At that point, we had decided, of course that we wanted to make a game that would make us money. So in order to cast the rights bill over the game, we needed something with gold. And it seemed to work. Okay,

Tony Morelan 26:25

so tell me what is the platform that you're building your games on

Tobias Thorsen 26:30

html5, and built on the engine that FRVR provided. It's all JavaScript, very old-style JavaScript, so no modern shenanigans. It's, you have a script as it looks 1015 years ago. So it's in many ways, it's, it's very easy and very simple to get started with. But when a project gets really complex, it's it has its own challenges as well.

Tony Morelan 26:57

Yeah, I think there'll be a lot of limitations with it. But you guys have found a way to work within those limitations to create something that's that successful.

Tobias Thorsen 27:05

Yeah, I'd say some of the bigger challenges has come now that we've hired new programmers who has to take this two-year-old code base that I've been working on exclusively, and try to figure out what's going on our first-time employee, he was really, for a month, and he was so confused. So we decided to make a major cleanup of the code. And we've been working on that for a couple of months. Now,

Tony Morelan 27:32

how funny I can take that as like, you know, you take this really top-level auto mechanic, and then you throw an old Ferrari at them and say, Alright, yeah, get this going here.

Peter Holm 27:45

But about the limitations, I think part of the charm of working with this is actually the limitations that you have to impose on yourself and your ambition. And that's, I think, part of the reason that we can make it work.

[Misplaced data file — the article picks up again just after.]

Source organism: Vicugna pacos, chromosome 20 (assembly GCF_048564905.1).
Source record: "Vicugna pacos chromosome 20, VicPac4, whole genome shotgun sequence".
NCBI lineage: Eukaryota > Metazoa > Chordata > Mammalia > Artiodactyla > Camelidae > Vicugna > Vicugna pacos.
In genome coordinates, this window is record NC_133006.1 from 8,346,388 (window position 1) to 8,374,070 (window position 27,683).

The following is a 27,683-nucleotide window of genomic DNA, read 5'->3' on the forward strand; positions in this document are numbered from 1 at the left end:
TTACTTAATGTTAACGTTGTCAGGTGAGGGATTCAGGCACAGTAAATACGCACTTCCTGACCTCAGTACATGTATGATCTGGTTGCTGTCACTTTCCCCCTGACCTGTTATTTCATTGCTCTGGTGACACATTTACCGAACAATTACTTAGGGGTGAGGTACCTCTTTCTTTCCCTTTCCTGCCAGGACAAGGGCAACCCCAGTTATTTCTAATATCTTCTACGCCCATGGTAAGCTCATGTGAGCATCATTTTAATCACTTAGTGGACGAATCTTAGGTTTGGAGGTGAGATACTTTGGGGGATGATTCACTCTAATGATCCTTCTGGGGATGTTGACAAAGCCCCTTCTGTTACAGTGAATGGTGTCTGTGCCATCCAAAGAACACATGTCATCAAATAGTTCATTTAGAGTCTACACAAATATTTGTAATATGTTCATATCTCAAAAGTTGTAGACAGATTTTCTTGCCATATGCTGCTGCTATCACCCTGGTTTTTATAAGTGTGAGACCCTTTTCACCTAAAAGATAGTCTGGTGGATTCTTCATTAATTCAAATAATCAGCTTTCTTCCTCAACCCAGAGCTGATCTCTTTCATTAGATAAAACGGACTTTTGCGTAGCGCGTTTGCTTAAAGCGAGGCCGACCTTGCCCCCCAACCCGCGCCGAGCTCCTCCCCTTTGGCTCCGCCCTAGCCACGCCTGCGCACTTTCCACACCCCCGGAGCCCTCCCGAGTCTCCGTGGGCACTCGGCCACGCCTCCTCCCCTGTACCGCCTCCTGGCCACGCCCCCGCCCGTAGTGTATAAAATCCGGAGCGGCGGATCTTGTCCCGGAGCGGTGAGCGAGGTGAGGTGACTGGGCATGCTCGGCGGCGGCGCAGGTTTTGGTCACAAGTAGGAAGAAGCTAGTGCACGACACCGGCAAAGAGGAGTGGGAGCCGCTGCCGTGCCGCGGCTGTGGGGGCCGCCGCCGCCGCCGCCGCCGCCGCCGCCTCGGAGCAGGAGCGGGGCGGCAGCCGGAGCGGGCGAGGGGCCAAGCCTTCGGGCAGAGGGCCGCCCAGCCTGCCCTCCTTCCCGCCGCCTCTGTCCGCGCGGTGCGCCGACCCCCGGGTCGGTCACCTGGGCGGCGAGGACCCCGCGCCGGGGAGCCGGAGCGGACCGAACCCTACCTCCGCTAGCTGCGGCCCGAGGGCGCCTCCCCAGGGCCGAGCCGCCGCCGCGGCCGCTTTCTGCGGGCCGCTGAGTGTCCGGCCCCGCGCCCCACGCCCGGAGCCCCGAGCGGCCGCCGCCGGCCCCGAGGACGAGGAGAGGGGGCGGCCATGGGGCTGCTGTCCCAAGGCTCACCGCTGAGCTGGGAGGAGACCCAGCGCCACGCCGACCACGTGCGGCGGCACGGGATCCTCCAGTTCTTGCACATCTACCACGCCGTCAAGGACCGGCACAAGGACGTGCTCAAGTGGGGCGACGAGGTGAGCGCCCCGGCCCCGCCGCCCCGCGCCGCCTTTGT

Tony Morelan 28:00

It's interesting, because, you know, my, my background truly is in graphic design. And I often teach the opposite of that, in the sense that, you know, when you're creating a logo, you don't want to limit yourself by diving right into a program, like Adobe Illustrator to start designing your logo that really, you should grab pencil and paper and start sketching so that you don't have any limitations. But it sounds like you know, your approach having to work with him in this JavaScript, you've got some limitations. But I would think that, you know, that that must trigger certain parts of your brain where you really have to think like, how are you going to get this done?

Peter Holm 28:39

Yeah, I think I think would you say about logo design is totally true, I would definitely go for a pencil first. But again, that's the pencil is a conceptual limitation that you put into the process at that point true. So I totally agree with that one. But in this case, I think one of one of the great benefits about the limitations we have on the platform is that there's a lot of stuff we just can't do. Period. So we don't have to get distracted by Ambient Occlusion or real time shadows, or HDR lighting or stuff like that. That's completely irrelevant to the gameplay. But if we had every single tool, we could so easily get distracted by stuff that's not super essential to get right.

Tobias Thorsen 29:27

Yeah. But essentially is it's a sprite engine, you can display sprites, and you can display a lot of them. But that's it. There's no spinning stuff, and no 3d had hardly any animation system. We had to make that ourselves also.

Tony Morelan 29:45